One thing we love about being on the bike is spending time on the back roads in the towns tourists never stop at, eating lunch by overlooked spots of tranquility. Heading towards the Great Ocean Road was a chance to enjoy some quieter riding.
Riding quiet roads has also meant finding some lovely little camping spots. While we do enjoy the cycling, we joyfully anticipate setting up camp at the end of the day. Not really knowing where we will sleep each night, I know gives Kat some emotional discomfort, but when we find somewhere, unload our bags, face the tent to the best view and put a brew on we both get a little buzz. Once we have cooked – rain or shine, caravan park, secluded river bank or behind a public toilet – we get inside our tent, zip it up, and it’s home.
Deciding not to go to Melbourne as we find cycling in and out of cities rather stressful, we followed the coast and had the luxury of a couple of short ferry rides. It was a nice little break from the weather.
I was very excited to get to Bells Beach. I had been here once before but it was flat as a pancake – today it was working beautifully. A couple of Point Break quotes later we started on the hills.
Before we could adventure along the Great Ocean Road, we were forced to have a little break in Anglesea while Hooch had yet another wheel built. My old boss, Douglas, came to the rescue sending us the bits we needed from Sydney. Meanwhile we made the best of our time off chasing kangaroos.
As well as meeting the local wildlife, we meet some lovely, helpful folk on the camp site. Jess who worked at the campsite couldn’t do enough for us. She put us in touch with a cycle mechanic, took our wheel to the nearest town and even dropped the fixed wheel back to us on her day off. Thanks for getting us back on the road again! If you visit Anglesea – stay at the friendly Big 4 campground.
A few days off gave us time to face another little niggle. Back in New Zealand, you may recall that we had a slight misunderstanding with a rail track. While I had rolled unharmed across the road, Kat had hurt her knee. After a few days off, we were back on the road and Kat was soon cycling at full steam again. It wasn’t until Sydney that Kat admitted that although she could cycle, she found it very painful to put pressure on her knee and to touch it, it felt different from the other one. Kat again played it down because she was worried if she saw a doctor she may find out that she had something seriously wrong with it. I of course wanted to believe there was nothing wrong – I had been the cause of the injury.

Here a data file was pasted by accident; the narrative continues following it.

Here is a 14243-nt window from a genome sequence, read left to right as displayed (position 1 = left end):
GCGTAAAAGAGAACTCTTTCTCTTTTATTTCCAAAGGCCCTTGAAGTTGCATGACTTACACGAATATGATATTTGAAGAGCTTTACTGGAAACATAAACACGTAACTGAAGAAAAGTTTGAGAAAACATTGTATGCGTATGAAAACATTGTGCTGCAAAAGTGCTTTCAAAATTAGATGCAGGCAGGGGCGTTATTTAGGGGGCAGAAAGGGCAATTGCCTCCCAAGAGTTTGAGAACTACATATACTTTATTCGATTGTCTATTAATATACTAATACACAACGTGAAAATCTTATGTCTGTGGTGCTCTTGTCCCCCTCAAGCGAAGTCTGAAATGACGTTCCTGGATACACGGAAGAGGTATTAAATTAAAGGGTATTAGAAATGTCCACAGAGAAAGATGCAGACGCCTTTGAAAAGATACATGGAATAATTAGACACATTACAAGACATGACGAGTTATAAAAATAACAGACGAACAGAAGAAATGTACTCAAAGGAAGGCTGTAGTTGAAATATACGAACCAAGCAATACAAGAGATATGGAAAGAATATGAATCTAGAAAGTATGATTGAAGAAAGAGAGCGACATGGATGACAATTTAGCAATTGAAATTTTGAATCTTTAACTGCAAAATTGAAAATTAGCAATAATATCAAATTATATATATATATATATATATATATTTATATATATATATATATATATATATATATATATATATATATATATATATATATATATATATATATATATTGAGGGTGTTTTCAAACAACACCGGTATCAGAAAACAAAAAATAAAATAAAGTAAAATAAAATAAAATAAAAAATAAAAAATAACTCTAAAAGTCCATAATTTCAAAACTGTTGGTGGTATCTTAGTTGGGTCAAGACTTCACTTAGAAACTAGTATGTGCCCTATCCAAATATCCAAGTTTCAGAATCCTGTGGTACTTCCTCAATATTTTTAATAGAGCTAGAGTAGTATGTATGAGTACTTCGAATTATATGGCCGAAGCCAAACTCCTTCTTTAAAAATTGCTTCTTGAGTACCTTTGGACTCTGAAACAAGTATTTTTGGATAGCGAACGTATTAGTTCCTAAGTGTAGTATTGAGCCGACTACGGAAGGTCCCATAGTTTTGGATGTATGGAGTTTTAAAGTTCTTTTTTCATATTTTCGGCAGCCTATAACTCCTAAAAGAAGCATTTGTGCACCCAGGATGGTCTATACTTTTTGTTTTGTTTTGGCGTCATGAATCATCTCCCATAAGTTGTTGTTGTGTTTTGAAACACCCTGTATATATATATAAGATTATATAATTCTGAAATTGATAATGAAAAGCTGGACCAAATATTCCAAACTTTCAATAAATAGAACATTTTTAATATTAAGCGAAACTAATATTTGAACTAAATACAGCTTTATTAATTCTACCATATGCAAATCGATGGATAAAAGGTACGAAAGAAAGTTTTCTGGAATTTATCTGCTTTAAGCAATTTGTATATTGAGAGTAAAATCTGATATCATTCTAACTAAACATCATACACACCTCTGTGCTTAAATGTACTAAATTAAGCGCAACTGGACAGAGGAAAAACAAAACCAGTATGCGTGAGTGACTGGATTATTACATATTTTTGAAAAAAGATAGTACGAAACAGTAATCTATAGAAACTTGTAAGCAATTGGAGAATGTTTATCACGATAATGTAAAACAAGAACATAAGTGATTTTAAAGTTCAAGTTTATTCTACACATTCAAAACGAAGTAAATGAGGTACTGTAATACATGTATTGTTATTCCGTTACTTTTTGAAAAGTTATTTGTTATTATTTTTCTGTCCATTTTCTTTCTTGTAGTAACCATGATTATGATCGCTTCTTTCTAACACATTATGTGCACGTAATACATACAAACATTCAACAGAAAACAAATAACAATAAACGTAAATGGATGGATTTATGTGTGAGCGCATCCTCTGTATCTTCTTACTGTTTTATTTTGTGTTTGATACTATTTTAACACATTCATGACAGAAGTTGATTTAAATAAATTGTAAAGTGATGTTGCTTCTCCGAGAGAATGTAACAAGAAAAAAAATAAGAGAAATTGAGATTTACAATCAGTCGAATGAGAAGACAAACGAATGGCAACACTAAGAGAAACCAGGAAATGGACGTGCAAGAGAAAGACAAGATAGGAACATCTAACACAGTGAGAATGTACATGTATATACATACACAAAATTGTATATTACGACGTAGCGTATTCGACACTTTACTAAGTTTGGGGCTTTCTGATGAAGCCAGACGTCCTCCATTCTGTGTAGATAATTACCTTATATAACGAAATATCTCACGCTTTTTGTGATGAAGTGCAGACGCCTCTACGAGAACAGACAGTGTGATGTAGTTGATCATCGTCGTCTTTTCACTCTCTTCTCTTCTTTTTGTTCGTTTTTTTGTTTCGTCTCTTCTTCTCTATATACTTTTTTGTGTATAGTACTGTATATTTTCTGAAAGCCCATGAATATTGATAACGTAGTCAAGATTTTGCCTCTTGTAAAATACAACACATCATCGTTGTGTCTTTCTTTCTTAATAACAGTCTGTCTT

Anyway, we finally decided that it was better to know. I had kept concerns about the bike a secret and Kat had kept her knee to herself. The bike had now broken (as I thought it might) and we ignoring Kat’s knee could result in the same outcome. Judgement came quickly. As soon as we mentioned the problem to Jess we were driven to the doctor who saw us straight away.
The doctor, who stripped Kat down and bent her legs in all directions, made a few comments like ‘that feels a bit funny’ and ‘can you feel that creaking’ – our hearts both sinking. She then got a piece of paper and wrote down the diagnosis. ‘You have significant periosteal haematoma of the right patella’ – that doesn’t sound good. ‘It means you have severe bone bruising of the knee cap. In fact you may have fractured your knee cap, but as you did this 2 months ago it will have already have mostly healed. I would have recommended rest, ice and an X-ray, but it’s a bit late for that, you are over the worst of it’.
Strange to say that a possible fractured knee cap was a relief – the mission home was still on. I had mixed feelings about how Kat pedaled on in pain, not bothering me with her worries. How did Kat manage to keep it quiet? All I can say is that my wife is one tough cookie!
After the mountains of New Zealand, the Great Ocean Road was a challenge that we relished – it proved to be a great ride, bike fixed and knee healing.
So now we head for Adelaide. We are learning that there is no point in worrying about the bike when it is beyond our control, to share our fears and concerns with each other is a must and to remember we are part of a bigger team, we all have our roles. Our job – to keep on pedaling. The role of multitude of strangers – to be bike fixers, feeders, hosts, friendly faces. Friends and family, your role….. to share the journey and to remind us why we are doing this!